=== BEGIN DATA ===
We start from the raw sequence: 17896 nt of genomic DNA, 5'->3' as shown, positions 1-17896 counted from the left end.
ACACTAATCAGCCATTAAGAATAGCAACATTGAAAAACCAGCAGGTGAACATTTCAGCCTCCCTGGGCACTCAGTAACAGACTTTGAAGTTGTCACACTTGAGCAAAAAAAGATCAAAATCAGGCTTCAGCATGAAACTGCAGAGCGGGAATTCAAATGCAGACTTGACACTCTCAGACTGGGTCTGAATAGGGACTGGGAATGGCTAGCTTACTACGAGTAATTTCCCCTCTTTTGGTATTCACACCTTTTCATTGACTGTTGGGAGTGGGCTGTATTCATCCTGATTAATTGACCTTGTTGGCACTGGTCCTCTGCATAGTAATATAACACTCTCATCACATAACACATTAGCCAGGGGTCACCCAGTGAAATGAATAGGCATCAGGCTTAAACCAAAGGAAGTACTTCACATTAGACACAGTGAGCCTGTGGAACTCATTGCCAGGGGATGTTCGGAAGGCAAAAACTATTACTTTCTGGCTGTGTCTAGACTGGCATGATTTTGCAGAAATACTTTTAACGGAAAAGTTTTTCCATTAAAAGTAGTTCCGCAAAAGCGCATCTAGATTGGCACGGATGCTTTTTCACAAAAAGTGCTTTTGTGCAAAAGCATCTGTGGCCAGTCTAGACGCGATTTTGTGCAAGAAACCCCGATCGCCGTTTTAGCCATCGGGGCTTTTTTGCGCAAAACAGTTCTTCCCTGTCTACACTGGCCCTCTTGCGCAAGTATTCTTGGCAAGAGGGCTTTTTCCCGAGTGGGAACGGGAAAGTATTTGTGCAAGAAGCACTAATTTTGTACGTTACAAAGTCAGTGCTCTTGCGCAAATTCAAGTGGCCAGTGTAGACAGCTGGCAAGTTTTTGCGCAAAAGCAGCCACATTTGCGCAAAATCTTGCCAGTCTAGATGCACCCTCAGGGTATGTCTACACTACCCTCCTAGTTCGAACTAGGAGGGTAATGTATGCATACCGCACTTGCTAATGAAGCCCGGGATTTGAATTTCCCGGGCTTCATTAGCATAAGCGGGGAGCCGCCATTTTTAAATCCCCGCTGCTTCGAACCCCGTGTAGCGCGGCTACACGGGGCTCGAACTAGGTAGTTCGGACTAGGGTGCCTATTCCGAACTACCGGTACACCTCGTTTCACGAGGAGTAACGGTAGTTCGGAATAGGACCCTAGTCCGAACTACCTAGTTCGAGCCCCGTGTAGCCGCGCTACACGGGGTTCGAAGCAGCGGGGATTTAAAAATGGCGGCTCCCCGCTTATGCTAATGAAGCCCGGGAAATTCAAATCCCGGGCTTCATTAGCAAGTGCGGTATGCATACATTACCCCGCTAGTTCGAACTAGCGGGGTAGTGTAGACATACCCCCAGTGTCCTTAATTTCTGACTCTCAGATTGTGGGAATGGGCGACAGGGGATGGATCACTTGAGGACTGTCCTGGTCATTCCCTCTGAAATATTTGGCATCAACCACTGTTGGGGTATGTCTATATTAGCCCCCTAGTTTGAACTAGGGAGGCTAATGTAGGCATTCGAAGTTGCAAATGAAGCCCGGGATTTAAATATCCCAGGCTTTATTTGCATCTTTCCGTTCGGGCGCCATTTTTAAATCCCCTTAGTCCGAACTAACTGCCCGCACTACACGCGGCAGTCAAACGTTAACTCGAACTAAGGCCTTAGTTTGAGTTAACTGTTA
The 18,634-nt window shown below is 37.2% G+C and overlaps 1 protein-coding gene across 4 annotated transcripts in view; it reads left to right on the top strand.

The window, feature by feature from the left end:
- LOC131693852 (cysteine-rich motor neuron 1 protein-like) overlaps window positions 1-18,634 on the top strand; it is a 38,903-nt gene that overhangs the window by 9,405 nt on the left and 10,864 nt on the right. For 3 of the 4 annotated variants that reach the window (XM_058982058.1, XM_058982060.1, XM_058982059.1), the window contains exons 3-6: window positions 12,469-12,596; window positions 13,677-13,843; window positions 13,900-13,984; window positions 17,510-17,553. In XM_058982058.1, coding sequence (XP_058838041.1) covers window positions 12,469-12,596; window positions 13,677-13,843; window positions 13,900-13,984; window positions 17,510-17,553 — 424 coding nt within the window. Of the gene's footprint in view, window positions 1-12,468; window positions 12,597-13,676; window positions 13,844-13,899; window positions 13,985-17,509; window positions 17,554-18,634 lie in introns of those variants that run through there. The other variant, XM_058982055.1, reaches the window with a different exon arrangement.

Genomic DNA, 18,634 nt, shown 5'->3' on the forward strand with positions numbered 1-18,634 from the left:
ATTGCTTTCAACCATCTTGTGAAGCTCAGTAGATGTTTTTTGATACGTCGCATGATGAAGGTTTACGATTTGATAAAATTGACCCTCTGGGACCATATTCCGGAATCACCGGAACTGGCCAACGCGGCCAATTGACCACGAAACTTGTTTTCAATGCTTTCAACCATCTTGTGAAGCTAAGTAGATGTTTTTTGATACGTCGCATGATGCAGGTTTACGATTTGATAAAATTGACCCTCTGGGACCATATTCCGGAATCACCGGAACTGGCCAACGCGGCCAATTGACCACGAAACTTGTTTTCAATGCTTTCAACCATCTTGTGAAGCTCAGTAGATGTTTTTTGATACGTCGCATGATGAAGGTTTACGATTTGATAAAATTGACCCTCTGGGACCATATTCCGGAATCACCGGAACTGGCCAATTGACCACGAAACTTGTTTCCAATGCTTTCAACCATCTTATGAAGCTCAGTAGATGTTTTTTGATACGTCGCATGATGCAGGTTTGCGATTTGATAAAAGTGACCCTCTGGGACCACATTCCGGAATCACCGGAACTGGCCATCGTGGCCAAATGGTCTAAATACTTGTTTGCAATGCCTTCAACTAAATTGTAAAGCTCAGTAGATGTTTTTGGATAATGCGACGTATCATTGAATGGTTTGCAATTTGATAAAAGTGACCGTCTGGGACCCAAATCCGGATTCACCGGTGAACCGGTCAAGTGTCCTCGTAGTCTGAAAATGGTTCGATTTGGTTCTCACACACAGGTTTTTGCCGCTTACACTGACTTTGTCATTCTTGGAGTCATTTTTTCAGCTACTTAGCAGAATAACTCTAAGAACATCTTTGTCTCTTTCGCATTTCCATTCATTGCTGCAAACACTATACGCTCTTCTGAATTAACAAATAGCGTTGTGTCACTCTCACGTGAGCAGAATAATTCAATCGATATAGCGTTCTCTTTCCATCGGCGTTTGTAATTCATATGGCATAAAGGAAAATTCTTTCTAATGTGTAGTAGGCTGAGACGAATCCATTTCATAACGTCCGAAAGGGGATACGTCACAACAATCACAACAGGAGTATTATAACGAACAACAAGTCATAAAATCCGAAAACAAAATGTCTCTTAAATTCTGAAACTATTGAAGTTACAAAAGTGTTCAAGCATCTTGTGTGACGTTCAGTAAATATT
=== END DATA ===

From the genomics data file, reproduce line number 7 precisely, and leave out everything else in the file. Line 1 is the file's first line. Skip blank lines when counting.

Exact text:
ATTGCTTTCAACCATCTTGTGAAGCTCAGTAGATGTTTTTTGATACGTCGCATGATGAAGGTTTACGATTTGATAAAATTGACCCTCTGGGACCATATTCCGGAATCACCGGAACTGGCCAACGCGGCCAATTGACCACGAAACTTGTTTTCAATGCTTTCAACCATCTTGTGAAGCTAAGTAGATGTTTTTTGATACGTCGCATGATGCAGGTTTACGATTTGATAAAATTGACCCTCTGGGACCATATTCCGGAATCACCGGAACTGGCCAACGCGGCCAATTGACCACGAAACTTGTTTTCAATGCTTTCAACCATCTTGTGAAGCTCAGTAGATGTTTTTTGATACGTCGCATGATGAAGGTTTACGATTTGATAAAATTGACCCTCTGGGACCATATTCCGGAATCACCGGAACTGGCCAATTGACCACGAAACTTGTTTCCAATGCTTTCAACCATCTTATGAAGCTCAGTAGATGTTTTTTGATACGTCGCATGATGCAGGTTTGCGATTTGATAAAAGTGACCCTCTGGGACCACATTCCGGAATCACCGGAACTGGCCATCGTGGCCAAATGGTCTAAATACTTGTTTGCAATGCCTTCAACTAAATTGTAAAGCTCAGTAGATGTTTTTGGATAATGCGACGTATCATTGAATGGTTTGCAATTTGATAAAAGTGACCGTCTGGGACCCAAATCCGGATTCACCGGTGAACCGGTCAAGTGTCCTCGTAGTCTGAAAATGGTTCGATTTGGTTCTCACACACAGGTTTTTGCCGCTTACACTGACTTTGTCATTCTTGGAGTCATTTTTTCAGCTACTTAGCAGAATAACTCTAAGAACATCTTTGTCTCTTTCGCATTTCCATTCATTGCTGCAAACACTATACGCTCTTCTGAATTAACAAATAGCGTTGTGTCACTCTCACGTGAGCAGAATAATTCAATCGATATAGCGTTCTCTTTCCATCGGCGTTTGTAATTCATATGGCATAAAGGAAAATTCTTTCTAATGTGTAGTAGGCTGAGACGAATCCATTTCATAACGTCCGAAAGGGGATACGTCACAACAATCACAACAGGAGTATTATAACGAACAACAAGTCATAAAATCCGAAAACAAAATGTCTCTTAAATTCTGAAACTATTGAAGTTACAAAAGTGTTCAAGCATCTTGTGTGACGTTCAGTAAATATT